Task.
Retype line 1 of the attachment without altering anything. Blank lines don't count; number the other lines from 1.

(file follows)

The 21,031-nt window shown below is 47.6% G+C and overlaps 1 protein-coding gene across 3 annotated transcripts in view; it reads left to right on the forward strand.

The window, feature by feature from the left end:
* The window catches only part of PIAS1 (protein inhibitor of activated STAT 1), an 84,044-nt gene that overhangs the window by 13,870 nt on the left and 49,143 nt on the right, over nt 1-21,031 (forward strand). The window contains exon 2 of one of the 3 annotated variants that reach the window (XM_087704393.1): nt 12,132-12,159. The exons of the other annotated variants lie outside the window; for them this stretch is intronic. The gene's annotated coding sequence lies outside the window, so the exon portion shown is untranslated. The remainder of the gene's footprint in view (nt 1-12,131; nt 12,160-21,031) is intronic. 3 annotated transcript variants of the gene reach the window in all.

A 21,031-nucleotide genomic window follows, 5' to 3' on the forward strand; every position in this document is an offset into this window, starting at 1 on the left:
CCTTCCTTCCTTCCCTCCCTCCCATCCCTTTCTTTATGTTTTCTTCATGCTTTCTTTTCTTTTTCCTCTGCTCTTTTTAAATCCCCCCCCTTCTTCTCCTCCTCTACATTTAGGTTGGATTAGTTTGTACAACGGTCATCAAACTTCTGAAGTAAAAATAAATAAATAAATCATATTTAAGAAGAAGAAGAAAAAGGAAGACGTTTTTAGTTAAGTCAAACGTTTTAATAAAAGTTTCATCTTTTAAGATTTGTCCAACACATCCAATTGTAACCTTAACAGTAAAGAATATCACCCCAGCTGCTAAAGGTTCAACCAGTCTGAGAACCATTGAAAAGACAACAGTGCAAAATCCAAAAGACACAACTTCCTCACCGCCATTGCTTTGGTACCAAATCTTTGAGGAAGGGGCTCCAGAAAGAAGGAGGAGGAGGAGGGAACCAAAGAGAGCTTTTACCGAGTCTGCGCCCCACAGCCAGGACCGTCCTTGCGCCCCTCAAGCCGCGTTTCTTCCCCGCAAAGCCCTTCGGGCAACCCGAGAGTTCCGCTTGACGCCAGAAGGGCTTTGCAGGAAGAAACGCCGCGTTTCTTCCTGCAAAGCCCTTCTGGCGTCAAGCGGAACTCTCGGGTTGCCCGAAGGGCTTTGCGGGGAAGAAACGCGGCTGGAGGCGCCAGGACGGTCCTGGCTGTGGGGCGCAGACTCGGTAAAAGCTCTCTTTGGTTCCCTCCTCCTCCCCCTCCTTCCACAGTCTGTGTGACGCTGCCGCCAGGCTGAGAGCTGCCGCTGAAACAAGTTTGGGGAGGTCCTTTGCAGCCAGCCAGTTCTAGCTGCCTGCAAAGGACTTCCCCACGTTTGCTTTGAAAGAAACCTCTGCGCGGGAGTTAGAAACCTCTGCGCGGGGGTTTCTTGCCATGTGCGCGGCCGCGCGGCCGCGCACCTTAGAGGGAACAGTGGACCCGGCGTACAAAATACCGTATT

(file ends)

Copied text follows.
The 21,031-nt window shown below is 47.6% G+C and overlaps 1 protein-coding gene across 3 annotated transcripts in view; it reads left to right on the forward strand.